How can it be that our conversations about The Water is Wide, now leaves our hearts, empty and broken?
I read a text received before the crack of dawn from a friend, a fine writer who refuses to get out of her damn way and share her words with paper and pen. Pat Conroy is dead.
After spending a month immersed in reading and researching Conroy for our discussions, I felt a stabbing pain of personal grief that I don't deserve, but, dammit, I feel it anyway because that's what writers end up doing to us.
They make their personal laments our private matters. The magic of good writing. We get to own it. We've invested our time, emotion and imagination into the pages of another's soul. It's a fair deal. Writers have no choice but to write, maybe a narcissistic endeavor, like standing in a mirror, snarling, holding up your pen in perfect stabbing stance. But, like an addict, the need prevails and voila, the written word. If a reader chooses to make the deal and crack open that book, then hell yes, the story becomes their own.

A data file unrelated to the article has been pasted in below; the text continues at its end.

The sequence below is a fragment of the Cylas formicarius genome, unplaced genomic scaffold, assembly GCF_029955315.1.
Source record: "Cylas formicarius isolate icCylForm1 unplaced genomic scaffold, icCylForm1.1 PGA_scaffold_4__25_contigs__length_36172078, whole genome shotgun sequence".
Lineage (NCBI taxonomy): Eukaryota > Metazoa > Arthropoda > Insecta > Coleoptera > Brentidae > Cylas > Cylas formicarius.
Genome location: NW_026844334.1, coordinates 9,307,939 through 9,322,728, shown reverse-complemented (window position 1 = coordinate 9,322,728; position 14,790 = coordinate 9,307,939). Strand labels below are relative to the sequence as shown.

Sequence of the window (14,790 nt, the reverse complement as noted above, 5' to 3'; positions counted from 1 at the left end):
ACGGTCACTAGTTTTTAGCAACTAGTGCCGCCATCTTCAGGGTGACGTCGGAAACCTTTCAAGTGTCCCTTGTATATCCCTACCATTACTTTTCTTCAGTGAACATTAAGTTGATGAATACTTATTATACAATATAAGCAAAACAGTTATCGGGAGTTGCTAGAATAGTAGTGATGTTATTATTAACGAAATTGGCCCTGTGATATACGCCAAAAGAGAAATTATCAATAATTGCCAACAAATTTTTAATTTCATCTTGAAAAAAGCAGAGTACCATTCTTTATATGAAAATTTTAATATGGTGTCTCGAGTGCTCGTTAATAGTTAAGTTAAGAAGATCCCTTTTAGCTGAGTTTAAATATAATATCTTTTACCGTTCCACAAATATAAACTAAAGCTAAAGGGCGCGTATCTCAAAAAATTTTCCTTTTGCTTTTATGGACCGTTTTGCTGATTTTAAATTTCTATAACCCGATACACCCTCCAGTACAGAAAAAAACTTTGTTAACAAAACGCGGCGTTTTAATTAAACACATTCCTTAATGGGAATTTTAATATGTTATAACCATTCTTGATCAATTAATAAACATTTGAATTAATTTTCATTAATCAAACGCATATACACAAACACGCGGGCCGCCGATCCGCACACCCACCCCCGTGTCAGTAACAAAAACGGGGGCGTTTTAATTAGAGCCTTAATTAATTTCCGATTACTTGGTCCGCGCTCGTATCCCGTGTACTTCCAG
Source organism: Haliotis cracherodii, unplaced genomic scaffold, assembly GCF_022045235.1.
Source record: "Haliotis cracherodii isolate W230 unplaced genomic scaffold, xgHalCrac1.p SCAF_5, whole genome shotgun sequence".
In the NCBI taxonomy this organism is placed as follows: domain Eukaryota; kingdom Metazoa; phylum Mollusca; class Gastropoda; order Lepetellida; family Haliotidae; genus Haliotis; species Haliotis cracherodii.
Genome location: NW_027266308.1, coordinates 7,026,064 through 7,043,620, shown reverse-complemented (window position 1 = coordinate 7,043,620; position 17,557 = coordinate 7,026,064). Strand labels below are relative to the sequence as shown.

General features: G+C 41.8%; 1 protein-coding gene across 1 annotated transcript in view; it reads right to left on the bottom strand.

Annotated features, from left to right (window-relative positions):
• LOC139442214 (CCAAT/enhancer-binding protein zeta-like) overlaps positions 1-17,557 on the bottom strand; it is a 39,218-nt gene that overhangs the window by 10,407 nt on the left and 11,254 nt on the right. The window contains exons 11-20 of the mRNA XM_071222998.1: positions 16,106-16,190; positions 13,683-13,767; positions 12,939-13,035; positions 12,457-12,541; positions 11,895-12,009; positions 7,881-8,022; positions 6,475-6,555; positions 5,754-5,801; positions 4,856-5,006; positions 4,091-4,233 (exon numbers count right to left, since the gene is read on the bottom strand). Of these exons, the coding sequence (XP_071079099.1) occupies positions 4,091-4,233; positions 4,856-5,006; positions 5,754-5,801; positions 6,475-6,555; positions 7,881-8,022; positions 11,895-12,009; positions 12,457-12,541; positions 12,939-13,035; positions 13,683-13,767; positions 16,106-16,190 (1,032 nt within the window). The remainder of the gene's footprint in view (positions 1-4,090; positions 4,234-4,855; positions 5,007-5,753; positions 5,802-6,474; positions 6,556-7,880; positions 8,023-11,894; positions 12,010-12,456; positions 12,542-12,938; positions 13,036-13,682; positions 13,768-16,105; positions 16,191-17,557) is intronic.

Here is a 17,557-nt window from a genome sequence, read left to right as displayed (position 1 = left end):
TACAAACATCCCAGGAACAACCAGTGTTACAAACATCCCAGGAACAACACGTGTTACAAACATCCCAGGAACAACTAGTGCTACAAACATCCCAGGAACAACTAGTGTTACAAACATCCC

You better believe I feel losing Pat Conroy is personal. It's damn personal. Back in 2007, he said in a letter to the editor in The Charleston Gazette that "people cuss in his books," and that he cusses, too.
And there it stands. The essence of writer and reader. He writes. We read. The grief is therefore real and raw this morning as the fog lifts off of Julington Creek, revealing another day of ospreys boasting and the thrushes singing their morning cantatas. Pat is gone, but this world of the Southern experience, that he captured and penned, is still here.
And leave it to Conroy to exit on the one date that stands alone in our Gregorian calendar as a complete sentence.
More ironic that my refusing stubborn dear friend, who won't write, who won't make that risky deal between reader and writer, is the first to tell me of Pat's denoument. I think it's sign, perhaps a metaphor riffing on "man plans and god laughs." How much more cajoling will it take to convince my friend to just write?